The U.S. Department of Agriculture has announced that starting with the 2006-2007 harvest season, it will impose a statewide quarantine on the shipment of fresh Florida citrus to other citrus-producing states, according to an update from Lakeland-based Florida Citrus Mutual.
“It’s because we no longer believe citrus canker can be eradicated from the state of Florida,” USDA spokesman Jim Rogers told The Packer. “We wanted to be able to protect other citrus-producing states
while still allowing the state of Florida to market citrus.”
The quarantine affects shipments to Alabama, Arizona, California, Hawaii, Louisiana and Texas. The citrus-producing territories also included in the Florida quarantine are American Samoa, Guam, Northern Mariana Islands, Puerto Rico and the U.S. Virgin Islands.
The ban includes fresh oranges, tangerines, grapefruits and tangelos, beginning with the August harvest season. Florida still can export citrus juices, according to the South Florida Business Journal.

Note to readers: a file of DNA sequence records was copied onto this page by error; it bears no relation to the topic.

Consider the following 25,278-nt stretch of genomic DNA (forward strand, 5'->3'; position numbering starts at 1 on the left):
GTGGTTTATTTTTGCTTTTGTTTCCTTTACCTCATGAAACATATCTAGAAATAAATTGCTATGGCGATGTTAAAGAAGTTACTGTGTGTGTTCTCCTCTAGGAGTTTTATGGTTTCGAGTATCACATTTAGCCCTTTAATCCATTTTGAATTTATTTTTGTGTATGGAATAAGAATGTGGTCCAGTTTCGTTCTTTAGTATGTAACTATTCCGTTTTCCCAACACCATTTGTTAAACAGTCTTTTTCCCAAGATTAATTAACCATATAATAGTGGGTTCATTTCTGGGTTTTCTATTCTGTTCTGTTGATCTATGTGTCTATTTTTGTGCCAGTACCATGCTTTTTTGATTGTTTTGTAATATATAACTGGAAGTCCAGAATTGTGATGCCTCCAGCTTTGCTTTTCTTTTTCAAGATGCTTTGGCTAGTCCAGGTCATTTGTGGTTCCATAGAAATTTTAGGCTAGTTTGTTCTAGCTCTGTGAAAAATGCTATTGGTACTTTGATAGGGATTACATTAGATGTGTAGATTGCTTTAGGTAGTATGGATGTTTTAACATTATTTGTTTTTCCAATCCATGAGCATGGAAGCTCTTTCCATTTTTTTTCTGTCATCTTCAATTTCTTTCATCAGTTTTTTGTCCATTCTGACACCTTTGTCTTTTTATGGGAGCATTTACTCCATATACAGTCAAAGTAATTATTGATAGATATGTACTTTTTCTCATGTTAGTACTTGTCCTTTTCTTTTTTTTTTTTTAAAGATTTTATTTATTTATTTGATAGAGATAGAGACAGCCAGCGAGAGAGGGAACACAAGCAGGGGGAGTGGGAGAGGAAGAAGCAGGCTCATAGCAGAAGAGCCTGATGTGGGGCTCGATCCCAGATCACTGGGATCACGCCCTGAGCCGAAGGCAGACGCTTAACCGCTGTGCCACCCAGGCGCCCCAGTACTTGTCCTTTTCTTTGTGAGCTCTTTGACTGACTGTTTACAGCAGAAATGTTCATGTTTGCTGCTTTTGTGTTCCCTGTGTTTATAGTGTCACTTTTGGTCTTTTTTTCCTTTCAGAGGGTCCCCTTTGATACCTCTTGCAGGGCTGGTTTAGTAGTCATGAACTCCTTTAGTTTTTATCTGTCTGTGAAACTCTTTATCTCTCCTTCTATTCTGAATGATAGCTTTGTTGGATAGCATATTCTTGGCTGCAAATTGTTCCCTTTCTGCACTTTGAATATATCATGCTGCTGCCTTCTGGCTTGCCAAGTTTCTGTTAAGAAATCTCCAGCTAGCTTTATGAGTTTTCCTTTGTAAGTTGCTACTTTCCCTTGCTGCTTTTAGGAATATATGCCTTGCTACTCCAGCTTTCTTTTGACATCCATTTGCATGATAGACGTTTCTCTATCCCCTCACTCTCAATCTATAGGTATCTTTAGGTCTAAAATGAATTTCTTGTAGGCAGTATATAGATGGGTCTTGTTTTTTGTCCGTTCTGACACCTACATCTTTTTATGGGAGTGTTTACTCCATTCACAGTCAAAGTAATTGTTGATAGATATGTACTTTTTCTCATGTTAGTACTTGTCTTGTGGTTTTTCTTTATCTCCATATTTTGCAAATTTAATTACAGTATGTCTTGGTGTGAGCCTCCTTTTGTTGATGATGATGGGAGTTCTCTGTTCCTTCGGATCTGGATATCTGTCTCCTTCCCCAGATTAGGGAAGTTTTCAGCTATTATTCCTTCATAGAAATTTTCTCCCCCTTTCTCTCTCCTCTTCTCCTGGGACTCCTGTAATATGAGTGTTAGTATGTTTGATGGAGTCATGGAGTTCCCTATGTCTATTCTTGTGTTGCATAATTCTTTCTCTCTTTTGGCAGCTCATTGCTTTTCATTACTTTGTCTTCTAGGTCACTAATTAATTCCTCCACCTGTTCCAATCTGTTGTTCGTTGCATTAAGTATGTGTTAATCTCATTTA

Prior to the USDA’s quarantine announcement, The Packer reported that the Florida Department of Agriculture and Consumer Services, Tallahassee, had worked toward passing strict regulations that would have allowed noninfected fruit grown outside of a 3,800-foot buffer zone surrounding canker-infected groves to be shipped to citrus producing states.
The Packer reported June 7 that Florida might fight the new rule in court.
“We felt like it was a little unfair to cut off fruit shipments to those states that have been a staple for some of the industry, especially those in the tangerine business,” Charles Bronson, Florida’s agriculture commissioner, told the Miami Herald.
The leading citrus-producing state, Florida sends most of its oranges to the juice market. It is the leading U.S. fresh grapefruit and fresh tangerine shipper, according to the USDA.
Photo courtesy of the Florida Department of Agriculture and Consumer Services